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BearOfNH

Calculating weight on different planets

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I weigh 80kg here on earth.

 

Suppose I travel to a planet that is twice the size of earth, and twice the mass. Assuming an honest scale, what would I weigh on this planet? The knee-jerk response of 160kg is almost certainly wrong — that would make sense if the planet were earth-sized but still twice the mass.

 

But if we start from there and use Newton's (or is it Hookes' ?) inverse square law, then for a planet twice the size, twice the mass of earth wouldn't the scale read (½)² = ¼th of 160kg, or 40kg? Intuitively, that doesn't make much sense. I understand the universe is under no obligation to satisfy my intuition, but am I even right in my calculations?

 

 

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Use [math]g = \frac{-GM}{r^2}[/math] to calculate the surface gravity of the planet you care about. Then just compare that to Earth Norm (~[math]9.8 m/s^2[/math])

 

Edit: Had to remind myself how to do Latex. Been gone a while.

 

Edit 2: Looking at your numbers, the 40kg seems right, if I'm doing the math right (albeit, I'm doing it in my head, so I may be off by any number of orders of magnitude).

 

Edit 3: Actually, kg is a measure of mass, not weight, and your mass wouldn't change. Your weight (in Newtons) would change by 1/2.

 

On Earth, you weigh [math] 80 kg \times 9.81 m/s^2 = 784.8 Newtons[/math].

 

On a planet twice the mass & twice the radius of Earth, you should weigh 392.4 Newtons.

Edited by Greg H.

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Thanks, Greg.

 

I'm beginning to think 40kg is right. We were given (twice the radius, twice the mass) as you might find for Kepler-11b in http://kepler.nasa.gov/Mission/discoveries/, so it's a real question.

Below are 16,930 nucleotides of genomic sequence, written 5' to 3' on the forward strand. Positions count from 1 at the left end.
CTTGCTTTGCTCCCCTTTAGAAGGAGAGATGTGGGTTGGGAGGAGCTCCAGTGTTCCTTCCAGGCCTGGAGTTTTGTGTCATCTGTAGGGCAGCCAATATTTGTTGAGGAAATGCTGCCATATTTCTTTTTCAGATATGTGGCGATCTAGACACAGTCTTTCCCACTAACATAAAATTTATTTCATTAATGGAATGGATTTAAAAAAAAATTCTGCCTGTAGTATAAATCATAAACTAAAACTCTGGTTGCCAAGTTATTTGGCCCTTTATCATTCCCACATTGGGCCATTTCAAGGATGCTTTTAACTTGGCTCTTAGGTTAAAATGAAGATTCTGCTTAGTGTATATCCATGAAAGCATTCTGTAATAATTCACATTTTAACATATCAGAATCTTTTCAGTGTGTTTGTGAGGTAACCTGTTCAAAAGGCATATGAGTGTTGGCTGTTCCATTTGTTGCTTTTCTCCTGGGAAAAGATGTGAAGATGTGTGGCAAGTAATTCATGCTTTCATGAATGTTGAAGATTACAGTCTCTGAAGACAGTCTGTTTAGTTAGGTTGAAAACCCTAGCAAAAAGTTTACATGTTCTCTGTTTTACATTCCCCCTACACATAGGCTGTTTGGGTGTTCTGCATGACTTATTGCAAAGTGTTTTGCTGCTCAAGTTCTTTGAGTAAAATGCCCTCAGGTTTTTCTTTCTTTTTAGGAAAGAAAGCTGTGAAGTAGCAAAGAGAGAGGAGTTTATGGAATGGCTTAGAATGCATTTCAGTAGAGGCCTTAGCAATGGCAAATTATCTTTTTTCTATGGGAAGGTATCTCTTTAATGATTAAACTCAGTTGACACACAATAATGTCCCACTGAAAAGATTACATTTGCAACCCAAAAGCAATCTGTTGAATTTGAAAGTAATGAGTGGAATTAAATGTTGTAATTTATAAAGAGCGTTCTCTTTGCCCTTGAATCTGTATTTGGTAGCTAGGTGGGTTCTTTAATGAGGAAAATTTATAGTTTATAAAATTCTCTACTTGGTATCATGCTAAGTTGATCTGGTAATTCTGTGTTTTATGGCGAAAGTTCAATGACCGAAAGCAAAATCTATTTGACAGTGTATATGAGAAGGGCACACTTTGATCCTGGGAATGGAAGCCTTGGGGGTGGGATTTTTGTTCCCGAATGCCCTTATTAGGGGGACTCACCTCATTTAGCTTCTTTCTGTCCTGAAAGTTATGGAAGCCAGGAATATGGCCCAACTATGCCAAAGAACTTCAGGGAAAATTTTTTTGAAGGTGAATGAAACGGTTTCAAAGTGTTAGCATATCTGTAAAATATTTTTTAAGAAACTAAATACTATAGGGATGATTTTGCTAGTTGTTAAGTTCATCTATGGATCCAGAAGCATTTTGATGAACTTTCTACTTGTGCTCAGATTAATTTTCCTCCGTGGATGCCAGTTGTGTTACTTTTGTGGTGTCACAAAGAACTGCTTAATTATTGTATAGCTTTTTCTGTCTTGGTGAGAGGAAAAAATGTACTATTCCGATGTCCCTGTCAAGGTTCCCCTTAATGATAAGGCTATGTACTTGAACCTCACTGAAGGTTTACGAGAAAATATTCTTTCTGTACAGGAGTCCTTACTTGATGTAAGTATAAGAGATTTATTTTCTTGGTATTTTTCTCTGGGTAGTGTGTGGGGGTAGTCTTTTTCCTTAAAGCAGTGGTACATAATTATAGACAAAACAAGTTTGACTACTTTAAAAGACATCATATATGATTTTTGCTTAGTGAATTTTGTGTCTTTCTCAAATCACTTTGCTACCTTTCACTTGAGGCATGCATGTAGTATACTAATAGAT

OTOH, if you think about it, if a [earth-like] planet is twice the radius of earth it should have 8 times the mass of earth, leading to an attractive force of 8/4 what you would have on earth, so my 80kg on earth becomes 160kg on this other planet (not Kepler-11b).

 

So the reason I weigh only 40kg on Kepler-11b is that it's about 1/4th the density of earth. It's sort of a "popcorn planet".

 

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Twice the radius and the mass would mean that the planet's density decreases with size. If you take a similar composition and "compactness", hence density, then gravity increases like the radius.

 

Small asteroids and small moons are known to be fluffy, with density well below ice.

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As Enthalpy says, it's the density that matters. You can actually calculate surface gravity based on density using the following:

 

[math]g = \frac{4\pi}{3} Gpr[/math]

 

Where [math]p[/math] is the density of the object at radius [math]r[/math].

 

Since [math] p = \frac{mass}{volume} [/math] you can compute the change in the surface gravity based on the changes in volume and mass of the planet as compared to earth.

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As Enthalpy says, it's the density that matters. You can actually calculate surface gravity based on density using the following:

 

[math]g = \frac{4\pi}{3} Gpr[/math]

 

Where [math]p[/math] is the density of the object at radius [math]r[/math].

 

Since [math] p = \frac{mass}{volume} [/math] you can compute the change in the surface gravity based on the changes in volume and mass of the planet as compared to earth.

'Density of the object. . .' What is the effect of moving from the object's surface into an orbit? I assume we just apply the inverse square rule, right?.

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